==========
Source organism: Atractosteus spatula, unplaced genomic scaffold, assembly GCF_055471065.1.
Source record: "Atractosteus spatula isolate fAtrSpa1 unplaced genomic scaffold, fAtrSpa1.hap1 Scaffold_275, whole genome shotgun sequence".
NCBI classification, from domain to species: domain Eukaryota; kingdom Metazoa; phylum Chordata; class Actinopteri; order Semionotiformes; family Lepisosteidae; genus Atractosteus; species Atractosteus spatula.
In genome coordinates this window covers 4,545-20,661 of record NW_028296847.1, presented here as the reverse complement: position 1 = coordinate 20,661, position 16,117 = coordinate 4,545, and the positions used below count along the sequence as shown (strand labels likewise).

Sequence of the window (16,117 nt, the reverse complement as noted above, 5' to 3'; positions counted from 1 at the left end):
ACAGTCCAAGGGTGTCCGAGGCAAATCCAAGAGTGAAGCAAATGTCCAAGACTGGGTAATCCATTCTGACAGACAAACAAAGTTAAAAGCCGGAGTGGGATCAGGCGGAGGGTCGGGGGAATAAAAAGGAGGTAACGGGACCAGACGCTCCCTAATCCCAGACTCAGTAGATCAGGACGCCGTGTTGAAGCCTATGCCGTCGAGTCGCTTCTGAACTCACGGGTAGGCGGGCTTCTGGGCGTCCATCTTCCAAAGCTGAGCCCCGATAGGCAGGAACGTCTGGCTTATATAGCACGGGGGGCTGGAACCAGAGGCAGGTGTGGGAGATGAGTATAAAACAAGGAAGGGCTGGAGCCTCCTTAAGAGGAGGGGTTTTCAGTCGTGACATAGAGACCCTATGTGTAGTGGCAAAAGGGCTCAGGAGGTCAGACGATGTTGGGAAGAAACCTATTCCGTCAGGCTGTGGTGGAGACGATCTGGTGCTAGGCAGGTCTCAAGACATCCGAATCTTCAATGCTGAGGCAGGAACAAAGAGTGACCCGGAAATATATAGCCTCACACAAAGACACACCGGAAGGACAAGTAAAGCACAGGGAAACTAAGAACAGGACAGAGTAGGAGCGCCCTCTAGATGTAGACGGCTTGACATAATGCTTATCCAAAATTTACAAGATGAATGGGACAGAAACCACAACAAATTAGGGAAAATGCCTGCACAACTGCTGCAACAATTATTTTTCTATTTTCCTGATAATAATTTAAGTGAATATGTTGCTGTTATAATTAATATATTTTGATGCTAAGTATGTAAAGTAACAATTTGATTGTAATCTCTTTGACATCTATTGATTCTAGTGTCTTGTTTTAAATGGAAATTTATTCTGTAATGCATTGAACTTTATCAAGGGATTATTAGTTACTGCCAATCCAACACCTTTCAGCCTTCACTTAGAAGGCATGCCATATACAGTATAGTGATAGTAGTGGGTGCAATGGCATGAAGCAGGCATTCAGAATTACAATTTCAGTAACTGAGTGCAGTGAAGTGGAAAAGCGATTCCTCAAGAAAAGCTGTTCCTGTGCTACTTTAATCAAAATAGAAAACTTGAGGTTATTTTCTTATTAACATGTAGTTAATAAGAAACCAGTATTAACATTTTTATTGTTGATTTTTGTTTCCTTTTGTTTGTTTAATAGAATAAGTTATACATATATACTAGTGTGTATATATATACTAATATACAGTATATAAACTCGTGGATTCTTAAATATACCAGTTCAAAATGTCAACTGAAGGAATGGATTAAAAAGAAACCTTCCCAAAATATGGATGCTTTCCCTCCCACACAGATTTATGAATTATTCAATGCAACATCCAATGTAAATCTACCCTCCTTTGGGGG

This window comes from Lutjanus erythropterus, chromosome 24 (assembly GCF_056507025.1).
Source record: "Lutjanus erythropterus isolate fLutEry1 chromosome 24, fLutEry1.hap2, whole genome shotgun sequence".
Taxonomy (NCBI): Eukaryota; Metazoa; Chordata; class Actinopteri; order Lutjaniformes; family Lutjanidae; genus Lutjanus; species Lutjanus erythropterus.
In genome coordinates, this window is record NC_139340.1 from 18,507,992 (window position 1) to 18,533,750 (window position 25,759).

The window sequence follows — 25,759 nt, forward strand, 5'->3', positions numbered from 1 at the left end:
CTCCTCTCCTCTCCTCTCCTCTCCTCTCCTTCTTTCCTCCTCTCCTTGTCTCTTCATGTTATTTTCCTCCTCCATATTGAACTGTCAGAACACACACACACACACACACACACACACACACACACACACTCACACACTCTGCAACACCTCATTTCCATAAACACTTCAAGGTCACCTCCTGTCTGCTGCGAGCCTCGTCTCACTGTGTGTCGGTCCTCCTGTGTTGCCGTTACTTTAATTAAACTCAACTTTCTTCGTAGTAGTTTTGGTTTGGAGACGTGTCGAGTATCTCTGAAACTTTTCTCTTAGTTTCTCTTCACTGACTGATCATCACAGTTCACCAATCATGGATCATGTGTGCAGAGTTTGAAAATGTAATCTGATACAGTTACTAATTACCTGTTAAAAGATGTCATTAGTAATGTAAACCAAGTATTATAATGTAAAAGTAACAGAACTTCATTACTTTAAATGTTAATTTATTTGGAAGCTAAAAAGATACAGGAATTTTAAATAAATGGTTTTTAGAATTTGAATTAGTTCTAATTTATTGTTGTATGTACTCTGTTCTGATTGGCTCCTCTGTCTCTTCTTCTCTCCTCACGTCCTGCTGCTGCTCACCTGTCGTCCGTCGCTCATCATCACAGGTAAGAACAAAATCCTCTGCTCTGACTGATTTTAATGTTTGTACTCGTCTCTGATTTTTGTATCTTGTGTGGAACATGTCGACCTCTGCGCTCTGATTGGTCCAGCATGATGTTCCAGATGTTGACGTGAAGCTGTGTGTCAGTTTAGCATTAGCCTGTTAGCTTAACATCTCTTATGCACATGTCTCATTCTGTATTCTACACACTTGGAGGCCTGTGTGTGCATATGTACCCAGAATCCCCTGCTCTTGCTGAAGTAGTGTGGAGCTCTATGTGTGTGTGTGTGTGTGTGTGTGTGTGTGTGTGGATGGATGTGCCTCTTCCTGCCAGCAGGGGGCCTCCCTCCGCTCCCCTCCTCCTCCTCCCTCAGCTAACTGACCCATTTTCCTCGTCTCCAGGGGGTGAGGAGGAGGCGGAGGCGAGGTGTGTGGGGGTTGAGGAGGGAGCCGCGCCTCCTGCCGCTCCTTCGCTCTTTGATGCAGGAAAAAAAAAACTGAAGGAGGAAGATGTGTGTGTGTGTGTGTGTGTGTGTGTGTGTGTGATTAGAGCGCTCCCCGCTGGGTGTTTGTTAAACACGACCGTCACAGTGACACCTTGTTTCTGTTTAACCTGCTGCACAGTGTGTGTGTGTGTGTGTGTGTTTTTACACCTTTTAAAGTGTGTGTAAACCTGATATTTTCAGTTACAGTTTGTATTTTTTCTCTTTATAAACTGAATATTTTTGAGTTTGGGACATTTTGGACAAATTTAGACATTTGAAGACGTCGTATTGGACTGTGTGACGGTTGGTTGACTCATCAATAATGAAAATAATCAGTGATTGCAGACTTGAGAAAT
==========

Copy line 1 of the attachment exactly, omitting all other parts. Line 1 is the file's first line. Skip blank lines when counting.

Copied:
Source organism: Atractosteus spatula, unplaced genomic scaffold, assembly GCF_055471065.1.